Practicing benevolence toward those outside the church is always difficult. Many churches are in suburban areas where needs exist, but few people approach local churches for material assistance. When they do, diaconal workers often find themselves outside of their familiar comfort zone. It is always interesting to serve here, sometimes challenging, and often a little unsettling.
Downtown churches are often surrounded by those who have material needs. Streetlight Christian Church is such a church. Responding to these needs is difficult. It is easiest to simply give help to whoever asks. After all, Moses says, “Do not be hard-hearted or tight-fisted toward the poor.” (Deut. 15:7)
It is a privilege to serve our neighbourhood. It is an honour to give in the name of Jesus Christ to any who asks. If we give the precious gospel to any who ask, then should we not give what is less precious (e.g. material assistance) with similar abandon?
But things were getting out of hand for us. We budget $100 for food and $25 for bus fare each week. Usually we had spent our budget by Tuesday. I suppose that if we budgeted $100 per day, we would spend all our budget by 9:00 a.m. every day. The poor you will always have with you, Jesus said. No amount of money can solve it.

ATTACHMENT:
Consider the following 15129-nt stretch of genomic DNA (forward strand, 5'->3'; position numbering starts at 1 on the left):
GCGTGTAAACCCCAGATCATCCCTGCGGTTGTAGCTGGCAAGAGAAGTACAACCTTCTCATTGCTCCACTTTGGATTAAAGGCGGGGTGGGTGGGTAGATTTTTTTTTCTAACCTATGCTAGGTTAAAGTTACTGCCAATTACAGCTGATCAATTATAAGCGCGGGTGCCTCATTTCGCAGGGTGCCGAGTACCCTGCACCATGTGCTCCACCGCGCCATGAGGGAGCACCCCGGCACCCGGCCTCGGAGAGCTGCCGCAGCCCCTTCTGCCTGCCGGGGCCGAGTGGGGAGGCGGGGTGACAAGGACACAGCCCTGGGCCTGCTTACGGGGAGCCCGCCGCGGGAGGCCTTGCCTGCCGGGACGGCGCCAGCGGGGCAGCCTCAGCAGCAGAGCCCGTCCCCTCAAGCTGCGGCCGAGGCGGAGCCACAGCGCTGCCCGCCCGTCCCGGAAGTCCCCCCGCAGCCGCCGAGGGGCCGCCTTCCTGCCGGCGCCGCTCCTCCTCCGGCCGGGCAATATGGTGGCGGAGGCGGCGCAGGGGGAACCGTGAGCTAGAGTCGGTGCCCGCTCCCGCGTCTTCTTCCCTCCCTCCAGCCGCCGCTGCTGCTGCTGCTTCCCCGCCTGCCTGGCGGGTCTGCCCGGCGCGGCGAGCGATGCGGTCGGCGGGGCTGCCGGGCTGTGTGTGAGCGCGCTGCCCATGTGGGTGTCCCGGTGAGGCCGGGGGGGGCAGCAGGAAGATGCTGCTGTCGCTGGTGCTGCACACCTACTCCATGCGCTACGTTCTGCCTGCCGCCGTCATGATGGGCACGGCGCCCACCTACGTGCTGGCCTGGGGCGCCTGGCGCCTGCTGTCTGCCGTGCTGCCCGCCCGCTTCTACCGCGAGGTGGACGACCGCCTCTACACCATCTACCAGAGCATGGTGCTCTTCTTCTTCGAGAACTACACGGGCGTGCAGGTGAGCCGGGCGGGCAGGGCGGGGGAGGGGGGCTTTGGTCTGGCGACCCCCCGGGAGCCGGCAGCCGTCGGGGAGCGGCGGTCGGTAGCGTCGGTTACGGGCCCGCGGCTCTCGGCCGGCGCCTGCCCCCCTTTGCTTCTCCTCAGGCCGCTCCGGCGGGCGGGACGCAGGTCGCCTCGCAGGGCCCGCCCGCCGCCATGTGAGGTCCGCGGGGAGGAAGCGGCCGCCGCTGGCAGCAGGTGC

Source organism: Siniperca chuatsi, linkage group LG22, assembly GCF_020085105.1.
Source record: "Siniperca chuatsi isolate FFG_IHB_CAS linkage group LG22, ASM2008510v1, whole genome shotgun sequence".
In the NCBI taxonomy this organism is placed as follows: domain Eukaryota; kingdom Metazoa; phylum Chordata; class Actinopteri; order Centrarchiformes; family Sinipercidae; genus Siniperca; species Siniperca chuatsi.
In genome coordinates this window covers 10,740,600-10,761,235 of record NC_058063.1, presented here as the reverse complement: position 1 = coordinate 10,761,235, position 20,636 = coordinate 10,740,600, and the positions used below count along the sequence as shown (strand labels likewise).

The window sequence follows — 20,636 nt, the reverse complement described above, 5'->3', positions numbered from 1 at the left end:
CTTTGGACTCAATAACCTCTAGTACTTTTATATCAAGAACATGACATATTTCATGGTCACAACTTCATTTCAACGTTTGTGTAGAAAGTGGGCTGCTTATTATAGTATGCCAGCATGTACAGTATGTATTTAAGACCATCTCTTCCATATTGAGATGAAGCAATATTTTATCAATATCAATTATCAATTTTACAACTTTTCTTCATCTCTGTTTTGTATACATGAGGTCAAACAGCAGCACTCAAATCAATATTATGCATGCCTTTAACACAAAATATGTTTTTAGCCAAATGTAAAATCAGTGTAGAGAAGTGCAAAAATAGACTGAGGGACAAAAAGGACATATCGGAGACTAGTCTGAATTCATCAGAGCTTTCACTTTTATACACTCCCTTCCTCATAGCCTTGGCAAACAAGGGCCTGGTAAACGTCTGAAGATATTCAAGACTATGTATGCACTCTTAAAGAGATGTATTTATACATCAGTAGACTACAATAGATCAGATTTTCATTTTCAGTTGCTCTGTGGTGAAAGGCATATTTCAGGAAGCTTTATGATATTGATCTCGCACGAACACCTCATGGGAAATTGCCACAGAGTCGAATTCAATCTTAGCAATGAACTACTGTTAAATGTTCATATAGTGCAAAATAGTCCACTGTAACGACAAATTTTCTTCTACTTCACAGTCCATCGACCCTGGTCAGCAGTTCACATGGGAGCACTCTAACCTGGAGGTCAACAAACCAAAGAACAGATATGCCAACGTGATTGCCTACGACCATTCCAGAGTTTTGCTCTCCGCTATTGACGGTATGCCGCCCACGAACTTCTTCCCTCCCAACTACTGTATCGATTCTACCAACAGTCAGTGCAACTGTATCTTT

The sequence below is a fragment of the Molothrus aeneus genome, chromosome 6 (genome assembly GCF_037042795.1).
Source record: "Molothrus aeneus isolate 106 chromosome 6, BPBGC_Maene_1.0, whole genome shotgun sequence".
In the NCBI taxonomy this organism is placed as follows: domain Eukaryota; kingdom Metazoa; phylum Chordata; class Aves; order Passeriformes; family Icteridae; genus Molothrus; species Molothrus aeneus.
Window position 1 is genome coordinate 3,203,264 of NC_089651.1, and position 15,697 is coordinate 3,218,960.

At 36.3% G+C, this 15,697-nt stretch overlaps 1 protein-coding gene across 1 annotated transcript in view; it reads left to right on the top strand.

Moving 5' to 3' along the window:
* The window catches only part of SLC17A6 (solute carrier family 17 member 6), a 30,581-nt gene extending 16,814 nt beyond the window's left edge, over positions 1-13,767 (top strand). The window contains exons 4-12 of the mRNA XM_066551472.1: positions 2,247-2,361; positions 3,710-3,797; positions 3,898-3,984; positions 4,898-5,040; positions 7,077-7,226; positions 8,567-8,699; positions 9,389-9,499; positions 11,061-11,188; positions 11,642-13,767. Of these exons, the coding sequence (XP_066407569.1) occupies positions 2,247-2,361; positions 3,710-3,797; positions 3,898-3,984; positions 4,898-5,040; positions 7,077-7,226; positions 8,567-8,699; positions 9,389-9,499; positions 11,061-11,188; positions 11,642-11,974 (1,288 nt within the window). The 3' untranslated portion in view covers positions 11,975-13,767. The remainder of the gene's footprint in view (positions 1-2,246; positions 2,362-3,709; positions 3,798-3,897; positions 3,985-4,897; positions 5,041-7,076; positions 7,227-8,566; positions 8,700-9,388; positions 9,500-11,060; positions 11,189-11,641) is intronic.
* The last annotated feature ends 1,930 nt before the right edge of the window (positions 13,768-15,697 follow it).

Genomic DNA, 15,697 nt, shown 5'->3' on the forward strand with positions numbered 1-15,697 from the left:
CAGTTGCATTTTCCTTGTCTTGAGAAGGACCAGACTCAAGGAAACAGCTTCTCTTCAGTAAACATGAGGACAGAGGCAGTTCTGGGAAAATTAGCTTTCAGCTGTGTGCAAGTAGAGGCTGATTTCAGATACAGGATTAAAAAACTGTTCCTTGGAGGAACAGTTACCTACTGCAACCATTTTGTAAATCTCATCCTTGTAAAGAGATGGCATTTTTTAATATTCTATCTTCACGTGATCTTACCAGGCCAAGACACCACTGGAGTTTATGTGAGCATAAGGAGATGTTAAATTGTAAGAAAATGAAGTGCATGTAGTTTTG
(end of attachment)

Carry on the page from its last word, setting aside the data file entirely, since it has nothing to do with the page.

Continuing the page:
We needed to change the way we practiced benevolence. We were turning many people away empty-handed. Few found that they could count on us. And what is worse, members of our church could not receive help because our budget was spent before they could ask. We were accomplishing the opposite of what we desired in this respect.
So, this past September, we began to tell people that our benevolence practices must serve to build community. We urged people to get connected to a church so that they might be taken care of in that community. We would give assistance to anybody once, but afterward they would have to talk to the pastor so that he could urge them to become part of the loving community of the church.
We experienced two blessings from this policy.
- When people learned that assistance was tied to community, many stopped coming. They were not interested in being part of the Christian community. You might call that narrowing the field of ministry.
- Relationships began growing. People are eager to talk about community. Everybody wants to be part of one. Nearly everyone who received material help under this policy promised to come to church, or to Bible study, or some other event. Though the rate of those who followed through was very low, those who did, were generally open to the gospel.
Our benevolence policy is not perfect. Many in our community are asking in crisis. We cannot help them all. Sometimes we wonder how much we are actually helping people. But we are opening the door to more meaningful benevolence practices that serve the advancing of the gospel.
By Pastor Paul Aasman